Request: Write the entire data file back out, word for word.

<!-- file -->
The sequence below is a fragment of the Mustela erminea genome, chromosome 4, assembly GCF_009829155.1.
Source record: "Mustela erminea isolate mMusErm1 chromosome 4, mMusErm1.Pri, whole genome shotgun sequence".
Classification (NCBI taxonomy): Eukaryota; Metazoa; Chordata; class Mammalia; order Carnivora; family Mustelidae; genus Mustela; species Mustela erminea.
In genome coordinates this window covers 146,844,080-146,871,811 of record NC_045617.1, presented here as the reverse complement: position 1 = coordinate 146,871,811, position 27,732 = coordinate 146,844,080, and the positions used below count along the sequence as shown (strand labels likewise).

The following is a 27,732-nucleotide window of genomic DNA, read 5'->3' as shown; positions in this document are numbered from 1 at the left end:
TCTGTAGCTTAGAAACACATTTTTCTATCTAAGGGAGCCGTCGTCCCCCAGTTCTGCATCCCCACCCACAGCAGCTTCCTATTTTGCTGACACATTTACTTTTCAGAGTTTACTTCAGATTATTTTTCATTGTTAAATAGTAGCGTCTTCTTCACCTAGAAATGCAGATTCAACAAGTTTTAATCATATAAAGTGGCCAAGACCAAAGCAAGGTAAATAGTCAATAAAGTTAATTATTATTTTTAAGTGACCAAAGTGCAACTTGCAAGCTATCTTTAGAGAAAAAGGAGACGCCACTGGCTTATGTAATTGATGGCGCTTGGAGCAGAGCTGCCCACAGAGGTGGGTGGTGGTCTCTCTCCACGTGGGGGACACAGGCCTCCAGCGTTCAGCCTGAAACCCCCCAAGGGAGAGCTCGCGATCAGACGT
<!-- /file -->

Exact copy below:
The sequence below is a fragment of the Mustela erminea genome, chromosome 4, assembly GCF_009829155.1.
Source record: "Mustela erminea isolate mMusErm1 chromosome 4, mMusErm1.Pri, whole genome shotgun sequence".
Classification (NCBI taxonomy): Eukaryota; Metazoa; Chordata; class Mammalia; order Carnivora; family Mustelidae; genus Mustela; species Mustela erminea.
In genome coordinates this window covers 146,844,080-146,871,811 of record NC_045617.1, presented here as the reverse complement: position 1 = coordinate 146,871,811, position 27,732 = coordinate 146,844,080, and the positions used below count along the sequence as shown (strand labels likewise).

The following is a 27,732-nucleotide window of genomic DNA, read 5'->3' as shown; positions in this document are numbered from 1 at the left end:
TCTGTAGCTTAGAAACACATTTTTCTATCTAAGGGAGCCGTCGTCCCCCAGTTCTGCATCCCCACCCACAGCAGCTTCCTATTTTGCTGACACATTTACTTTTCAGAGTTTACTTCAGATTATTTTTCATTGTTAAATAGTAGCGTCTTCTTCACCTAGAAATGCAGATTCAACAAGTTTTAATCATATAAAGTGGCCAAGACCAAAGCAAGGTAAATAGTCAATAAAGTTAATTATTATTTTTAAGTGACCAAAGTGCAACTTGCAAGCTATCTTTAGAGAAAAAGGAGACGCCACTGGCTTATGTAATTGATGGCGCTTGGAGCAGAGCTGCCCACAGAGGTGGGTGGTGGTCTCTCTCCACGTGGGGGACACAGGCCTCCAGCGTTCAGCCTGAAACCCCCCAAGGGAGAGCTCGCGATCAGACGT